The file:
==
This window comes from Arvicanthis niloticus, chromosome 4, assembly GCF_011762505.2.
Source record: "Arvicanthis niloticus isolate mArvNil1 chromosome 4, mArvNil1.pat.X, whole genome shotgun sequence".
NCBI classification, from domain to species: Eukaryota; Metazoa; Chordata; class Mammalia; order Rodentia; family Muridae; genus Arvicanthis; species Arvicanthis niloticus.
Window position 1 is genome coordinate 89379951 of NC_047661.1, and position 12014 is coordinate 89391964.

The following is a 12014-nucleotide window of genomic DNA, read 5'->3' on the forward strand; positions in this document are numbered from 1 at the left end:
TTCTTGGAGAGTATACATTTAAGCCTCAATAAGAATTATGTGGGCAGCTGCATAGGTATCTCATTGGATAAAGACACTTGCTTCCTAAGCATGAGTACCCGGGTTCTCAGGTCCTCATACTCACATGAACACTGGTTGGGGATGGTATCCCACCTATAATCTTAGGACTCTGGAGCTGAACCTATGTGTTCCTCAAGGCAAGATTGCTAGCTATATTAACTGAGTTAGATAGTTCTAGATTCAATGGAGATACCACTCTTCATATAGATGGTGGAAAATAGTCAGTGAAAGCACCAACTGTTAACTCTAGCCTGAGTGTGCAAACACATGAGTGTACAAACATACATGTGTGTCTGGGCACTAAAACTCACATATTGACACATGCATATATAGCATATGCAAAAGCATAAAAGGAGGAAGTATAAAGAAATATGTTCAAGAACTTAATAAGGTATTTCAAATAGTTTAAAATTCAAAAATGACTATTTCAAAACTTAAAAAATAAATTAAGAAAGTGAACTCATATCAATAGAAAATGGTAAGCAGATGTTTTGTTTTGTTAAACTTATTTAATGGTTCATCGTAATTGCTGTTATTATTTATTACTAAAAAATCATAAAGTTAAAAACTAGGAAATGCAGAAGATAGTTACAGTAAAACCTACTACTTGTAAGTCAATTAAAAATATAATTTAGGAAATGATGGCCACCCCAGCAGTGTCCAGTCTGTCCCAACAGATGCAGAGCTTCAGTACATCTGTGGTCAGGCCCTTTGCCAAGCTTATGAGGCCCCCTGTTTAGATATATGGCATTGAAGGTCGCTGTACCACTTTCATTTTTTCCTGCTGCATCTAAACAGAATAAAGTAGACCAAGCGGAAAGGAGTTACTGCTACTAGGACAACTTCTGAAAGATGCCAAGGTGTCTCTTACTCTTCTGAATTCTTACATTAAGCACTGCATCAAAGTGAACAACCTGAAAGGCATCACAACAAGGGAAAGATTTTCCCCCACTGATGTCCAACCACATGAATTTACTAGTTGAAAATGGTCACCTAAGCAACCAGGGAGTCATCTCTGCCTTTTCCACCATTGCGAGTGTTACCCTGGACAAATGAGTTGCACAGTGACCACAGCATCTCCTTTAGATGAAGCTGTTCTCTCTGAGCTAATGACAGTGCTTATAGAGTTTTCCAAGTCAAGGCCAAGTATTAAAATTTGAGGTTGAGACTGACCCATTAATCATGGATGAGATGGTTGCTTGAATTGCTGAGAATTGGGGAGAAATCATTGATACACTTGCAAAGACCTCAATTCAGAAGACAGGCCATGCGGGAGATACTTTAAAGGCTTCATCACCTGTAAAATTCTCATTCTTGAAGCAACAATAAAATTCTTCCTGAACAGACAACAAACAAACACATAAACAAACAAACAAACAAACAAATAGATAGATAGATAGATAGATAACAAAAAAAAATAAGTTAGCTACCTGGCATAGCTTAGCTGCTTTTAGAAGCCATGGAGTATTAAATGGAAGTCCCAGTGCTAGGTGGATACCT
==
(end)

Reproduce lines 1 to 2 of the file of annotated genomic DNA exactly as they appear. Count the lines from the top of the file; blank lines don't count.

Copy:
This window comes from Arvicanthis niloticus, chromosome 4, assembly GCF_011762505.2.
Source record: "Arvicanthis niloticus isolate mArvNil1 chromosome 4, mArvNil1.pat.X, whole genome shotgun sequence".